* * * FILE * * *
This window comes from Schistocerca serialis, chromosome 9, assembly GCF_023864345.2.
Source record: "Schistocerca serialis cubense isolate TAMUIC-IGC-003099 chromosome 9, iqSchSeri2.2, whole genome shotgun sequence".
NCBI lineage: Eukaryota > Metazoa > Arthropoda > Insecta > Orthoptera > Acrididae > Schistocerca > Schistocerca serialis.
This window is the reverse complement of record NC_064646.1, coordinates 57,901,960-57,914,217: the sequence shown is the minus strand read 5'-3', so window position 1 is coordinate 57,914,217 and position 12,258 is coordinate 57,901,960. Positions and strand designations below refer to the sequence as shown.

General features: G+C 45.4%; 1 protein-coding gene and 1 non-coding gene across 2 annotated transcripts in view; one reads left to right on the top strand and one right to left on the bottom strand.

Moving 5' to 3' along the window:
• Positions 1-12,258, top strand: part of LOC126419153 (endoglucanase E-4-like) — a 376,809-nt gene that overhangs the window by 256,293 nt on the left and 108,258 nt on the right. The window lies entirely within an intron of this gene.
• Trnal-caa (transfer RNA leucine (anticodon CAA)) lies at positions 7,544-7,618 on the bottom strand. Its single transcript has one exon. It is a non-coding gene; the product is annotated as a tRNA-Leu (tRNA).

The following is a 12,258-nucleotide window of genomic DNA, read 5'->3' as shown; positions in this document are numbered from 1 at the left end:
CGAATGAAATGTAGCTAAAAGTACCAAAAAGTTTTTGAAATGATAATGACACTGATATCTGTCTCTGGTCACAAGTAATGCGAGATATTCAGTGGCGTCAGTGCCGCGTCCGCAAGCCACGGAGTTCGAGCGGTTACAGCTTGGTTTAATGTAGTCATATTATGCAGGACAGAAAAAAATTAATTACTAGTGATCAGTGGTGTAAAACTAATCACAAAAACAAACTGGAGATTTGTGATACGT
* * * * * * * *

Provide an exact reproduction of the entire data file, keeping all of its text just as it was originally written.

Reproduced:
This window comes from Schistocerca serialis, chromosome 9, assembly GCF_023864345.2.
Source record: "Schistocerca serialis cubense isolate TAMUIC-IGC-003099 chromosome 9, iqSchSeri2.2, whole genome shotgun sequence".
NCBI lineage: Eukaryota > Metazoa > Arthropoda > Insecta > Orthoptera > Acrididae > Schistocerca > Schistocerca serialis.
This window is the reverse complement of record NC_064646.1, coordinates 57,901,960-57,914,217: the sequence shown is the minus strand read 5'-3', so window position 1 is coordinate 57,914,217 and position 12,258 is coordinate 57,901,960. Positions and strand designations below refer to the sequence as shown.

General features: G+C 45.4%; 1 protein-coding gene and 1 non-coding gene across 2 annotated transcripts in view; one reads left to right on the top strand and one right to left on the bottom strand.

Moving 5' to 3' along the window:
• Positions 1-12,258, top strand: part of LOC126419153 (endoglucanase E-4-like) — a 376,809-nt gene that overhangs the window by 256,293 nt on the left and 108,258 nt on the right. The window lies entirely within an intron of this gene.
• Trnal-caa (transfer RNA leucine (anticodon CAA)) lies at positions 7,544-7,618 on the bottom strand. Its single transcript has one exon. It is a non-coding gene; the product is annotated as a tRNA-Leu (tRNA).

The following is a 12,258-nucleotide window of genomic DNA, read 5'->3' as shown; positions in this document are numbered from 1 at the left end:
CGAATGAAATGTAGCTAAAAGTACCAAAAAGTTTTTGAAATGATAATGACACTGATATCTGTCTCTGGTCACAAGTAATGCGAGATATTCAGTGGCGTCAGTGCCGCGTCCGCAAGCCACGGAGTTCGAGCGGTTACAGCTTGGTTTAATGTAGTCATATTATGCAGGACAGAAAAAAATTAATTACTAGTGATCAGTGGTGTAAAACTAATCACAAAAACAAACTGGAGATTTGTGATACGT